November issue 2010

By | Arts & Culture | Music | Published 10 years ago

It was a case of love at first sight when I browsed through the slim volume of Mehdi Hasan: The Man and his Music, compiled and edited by Asif Noorani. The wide variety of articles, comments and anecdotes about the legendary vocalist, the diversity of pictures — mostly unpublished — and the list of tracks which are a testament to the singer’s versatility and virtuosity are all major attractions. So, in this instance too, I was hard put to find faults with the book. But after a thorough examination, I did have one grouse with this well-designed book: while the compiler/editor and the writers are generous in their praise of Mehdi Hasan’s invaluable contribution to ghazal gayeki, film songs and folk music, there is no mention of the few but highly inspiring national songs that he had recorded. Maybe in the second edition, Noorani will make amends.

However, on the plus side there is a lot that you can say about this mini coffee table book. In the foreword, the editor, who has contributed three pieces to the volume, rightly points out that it’s a pity no book — “good, bad or indifferent” — on the musical icon is available and that the neglect symbolises the way we treat our icons. On the other hand, there are at least five volumes on Lata Mangeshkar in English alone. This effort should somewhat fill the void.

Variety is the spice of this volume. Raza Ali Abidi remembers Mehdi Hasan as being a stickler for perfection and recalls how one afternoon the singer made an appearance at the Karachi Press Club merely to confirm the pronunciation of a word in a ghazal that he was to render for the first time at a concert that evening. He had travelled in a rickshaw from a remote suburb of the city. Those were the days when telephones were rare.

Anwar Enayetullah remembers his first meeting with Mehdi Hasan, sometime in the 1950s, when he had to audition the confident singer. He sang a khayal, a semi-classical ditty, and a ghazal based on the same raga before a small but appreciative audience in the studios of Radio Pakistan, Karachi. Runa Laila recalls how he encouraged her when she, a teenager, was recording her first duet with him. Robin Ghosh talks about the efforts that the singer made before recording a song for the film Aina. Rakhshanda Jalil writes about Mehdi Hasan’s immense popularity in India.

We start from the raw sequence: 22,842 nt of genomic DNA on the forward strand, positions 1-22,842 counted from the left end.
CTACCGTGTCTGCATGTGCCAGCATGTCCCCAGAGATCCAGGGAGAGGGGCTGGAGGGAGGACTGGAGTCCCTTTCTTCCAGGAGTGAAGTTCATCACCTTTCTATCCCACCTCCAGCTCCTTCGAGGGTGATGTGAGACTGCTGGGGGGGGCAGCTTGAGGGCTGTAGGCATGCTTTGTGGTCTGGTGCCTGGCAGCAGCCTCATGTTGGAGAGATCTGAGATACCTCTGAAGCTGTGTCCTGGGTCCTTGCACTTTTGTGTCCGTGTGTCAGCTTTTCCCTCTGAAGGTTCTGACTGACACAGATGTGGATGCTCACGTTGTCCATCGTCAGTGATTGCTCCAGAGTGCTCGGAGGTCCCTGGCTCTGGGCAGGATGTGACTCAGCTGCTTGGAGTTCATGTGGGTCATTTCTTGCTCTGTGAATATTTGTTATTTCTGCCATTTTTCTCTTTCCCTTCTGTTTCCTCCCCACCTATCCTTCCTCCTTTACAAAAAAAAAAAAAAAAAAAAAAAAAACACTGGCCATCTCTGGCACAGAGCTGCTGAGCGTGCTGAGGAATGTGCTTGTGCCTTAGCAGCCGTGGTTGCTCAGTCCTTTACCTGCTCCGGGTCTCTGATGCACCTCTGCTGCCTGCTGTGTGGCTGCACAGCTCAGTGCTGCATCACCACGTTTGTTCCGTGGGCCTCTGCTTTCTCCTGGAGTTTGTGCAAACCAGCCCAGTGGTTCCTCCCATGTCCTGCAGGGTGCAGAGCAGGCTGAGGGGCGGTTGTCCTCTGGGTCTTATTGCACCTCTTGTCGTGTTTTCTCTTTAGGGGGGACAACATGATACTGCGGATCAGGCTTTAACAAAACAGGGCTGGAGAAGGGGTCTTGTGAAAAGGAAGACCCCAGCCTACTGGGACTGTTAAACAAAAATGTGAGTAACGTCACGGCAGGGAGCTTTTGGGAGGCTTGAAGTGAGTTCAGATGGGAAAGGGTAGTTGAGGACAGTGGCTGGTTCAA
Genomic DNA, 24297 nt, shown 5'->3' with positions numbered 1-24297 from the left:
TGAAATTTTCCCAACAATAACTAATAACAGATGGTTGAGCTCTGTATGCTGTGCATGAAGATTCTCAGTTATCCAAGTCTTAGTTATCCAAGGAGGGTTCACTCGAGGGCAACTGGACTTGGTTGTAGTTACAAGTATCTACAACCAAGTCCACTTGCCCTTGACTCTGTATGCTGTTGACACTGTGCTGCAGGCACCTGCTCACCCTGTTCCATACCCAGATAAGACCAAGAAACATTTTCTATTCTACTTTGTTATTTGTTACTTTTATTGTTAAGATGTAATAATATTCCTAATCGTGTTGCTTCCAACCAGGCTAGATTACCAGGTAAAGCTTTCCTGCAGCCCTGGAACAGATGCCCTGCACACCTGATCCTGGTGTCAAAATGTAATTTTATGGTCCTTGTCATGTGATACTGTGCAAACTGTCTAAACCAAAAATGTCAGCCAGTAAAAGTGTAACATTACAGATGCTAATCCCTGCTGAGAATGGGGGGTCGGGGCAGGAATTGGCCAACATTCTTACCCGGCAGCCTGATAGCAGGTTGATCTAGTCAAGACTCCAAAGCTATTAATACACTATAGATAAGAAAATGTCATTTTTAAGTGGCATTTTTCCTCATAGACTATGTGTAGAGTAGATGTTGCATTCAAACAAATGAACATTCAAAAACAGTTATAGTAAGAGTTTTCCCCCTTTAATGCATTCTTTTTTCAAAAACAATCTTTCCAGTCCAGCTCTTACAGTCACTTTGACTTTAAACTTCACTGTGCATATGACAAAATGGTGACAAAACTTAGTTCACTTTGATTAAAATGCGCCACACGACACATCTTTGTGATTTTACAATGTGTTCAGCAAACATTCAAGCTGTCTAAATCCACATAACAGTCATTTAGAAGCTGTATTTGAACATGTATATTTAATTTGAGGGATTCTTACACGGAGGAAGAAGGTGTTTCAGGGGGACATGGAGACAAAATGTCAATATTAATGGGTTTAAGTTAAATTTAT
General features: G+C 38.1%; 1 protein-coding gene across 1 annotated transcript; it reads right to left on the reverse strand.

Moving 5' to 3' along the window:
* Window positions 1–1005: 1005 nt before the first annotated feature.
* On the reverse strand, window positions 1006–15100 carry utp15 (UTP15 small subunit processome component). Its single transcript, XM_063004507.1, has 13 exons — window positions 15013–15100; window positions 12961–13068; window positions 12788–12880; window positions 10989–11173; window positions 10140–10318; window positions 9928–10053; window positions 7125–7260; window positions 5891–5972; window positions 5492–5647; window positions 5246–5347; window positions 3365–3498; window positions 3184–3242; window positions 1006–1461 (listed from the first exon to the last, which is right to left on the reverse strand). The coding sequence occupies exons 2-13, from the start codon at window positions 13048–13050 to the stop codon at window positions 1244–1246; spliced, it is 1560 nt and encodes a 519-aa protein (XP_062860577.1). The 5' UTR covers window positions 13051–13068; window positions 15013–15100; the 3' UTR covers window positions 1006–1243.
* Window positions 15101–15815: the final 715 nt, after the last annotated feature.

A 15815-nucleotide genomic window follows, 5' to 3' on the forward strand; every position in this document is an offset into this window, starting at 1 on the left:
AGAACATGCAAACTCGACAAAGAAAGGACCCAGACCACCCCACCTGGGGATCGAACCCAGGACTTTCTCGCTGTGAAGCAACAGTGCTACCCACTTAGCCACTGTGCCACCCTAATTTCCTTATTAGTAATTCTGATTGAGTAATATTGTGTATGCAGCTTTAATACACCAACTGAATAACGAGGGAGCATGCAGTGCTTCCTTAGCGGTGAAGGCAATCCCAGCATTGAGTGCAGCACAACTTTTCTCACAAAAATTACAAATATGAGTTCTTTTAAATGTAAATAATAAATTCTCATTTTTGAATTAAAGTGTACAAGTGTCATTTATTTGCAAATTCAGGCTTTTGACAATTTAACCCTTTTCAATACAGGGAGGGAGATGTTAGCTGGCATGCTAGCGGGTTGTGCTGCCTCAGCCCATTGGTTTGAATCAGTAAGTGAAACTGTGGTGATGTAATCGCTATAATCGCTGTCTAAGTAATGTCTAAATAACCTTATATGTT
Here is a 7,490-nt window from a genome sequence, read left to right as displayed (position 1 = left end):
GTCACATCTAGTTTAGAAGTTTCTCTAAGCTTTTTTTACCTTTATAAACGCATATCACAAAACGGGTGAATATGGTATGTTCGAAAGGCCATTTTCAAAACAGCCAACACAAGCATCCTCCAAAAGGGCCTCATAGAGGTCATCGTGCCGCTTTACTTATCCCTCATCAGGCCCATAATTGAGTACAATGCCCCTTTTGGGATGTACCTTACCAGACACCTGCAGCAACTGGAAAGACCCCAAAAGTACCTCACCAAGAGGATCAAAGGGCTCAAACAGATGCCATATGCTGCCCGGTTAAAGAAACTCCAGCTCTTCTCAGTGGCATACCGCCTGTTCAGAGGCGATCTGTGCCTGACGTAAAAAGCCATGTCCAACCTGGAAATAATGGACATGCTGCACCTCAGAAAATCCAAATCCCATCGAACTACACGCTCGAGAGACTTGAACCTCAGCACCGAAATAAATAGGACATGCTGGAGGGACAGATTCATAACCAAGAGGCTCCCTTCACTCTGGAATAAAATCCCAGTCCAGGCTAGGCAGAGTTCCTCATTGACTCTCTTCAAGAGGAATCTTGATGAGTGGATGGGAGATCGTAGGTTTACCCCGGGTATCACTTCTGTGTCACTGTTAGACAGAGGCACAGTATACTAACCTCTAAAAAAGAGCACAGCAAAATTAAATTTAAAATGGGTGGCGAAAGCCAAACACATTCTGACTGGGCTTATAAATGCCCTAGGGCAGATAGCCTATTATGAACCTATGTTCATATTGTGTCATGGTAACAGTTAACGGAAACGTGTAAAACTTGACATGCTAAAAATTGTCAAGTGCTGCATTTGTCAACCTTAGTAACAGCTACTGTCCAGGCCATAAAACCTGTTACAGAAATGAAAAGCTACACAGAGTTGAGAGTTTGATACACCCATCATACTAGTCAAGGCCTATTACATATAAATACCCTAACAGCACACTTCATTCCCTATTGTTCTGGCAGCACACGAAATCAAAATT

The book is filled with interesting anecdotes that throw light on the singer’s life. Tributes are paid by several celebrities from Dilip Kumar to Nadeem, Noor Jehan to Lata Mangeshkar and Abida Perveen to Jagjit Singh. Also reproduced is the letter that A.B. Vajpayee, then prime minister of India, wrote when he learnt about the stroke that Hasan suffered in 2001. Gulzar’s poem on him is moving, but it is Asif Noorani’s epilogue written after his meeting with the bed-ridden singer that brings a lump to your throat.

Finally, one can’t overlook the bonus that comes with the book — two EMI Pakistan CDs featuring Mehdi Hasan’s hits. The first disc carries six unabridged ghazals recorded at a concert in 1976, while the second features a kafi, an Urdu translation of Heer, a duet with Nazakat-Salamat, a semi-classical number, some hit film songs and comments on the great singer by Jagjit Singh. Singh rightly says that if someone wishes to learn how to sing a ghazal, then the only way to do that is to listen to Mehdi Hasan’s renditions. He is the finest ghazal singer that the subcontinent produced, and Noorani’s book is a small tribute to the maestro.

The writer is a freelance journalist based in Karachi. She also works at Hum television.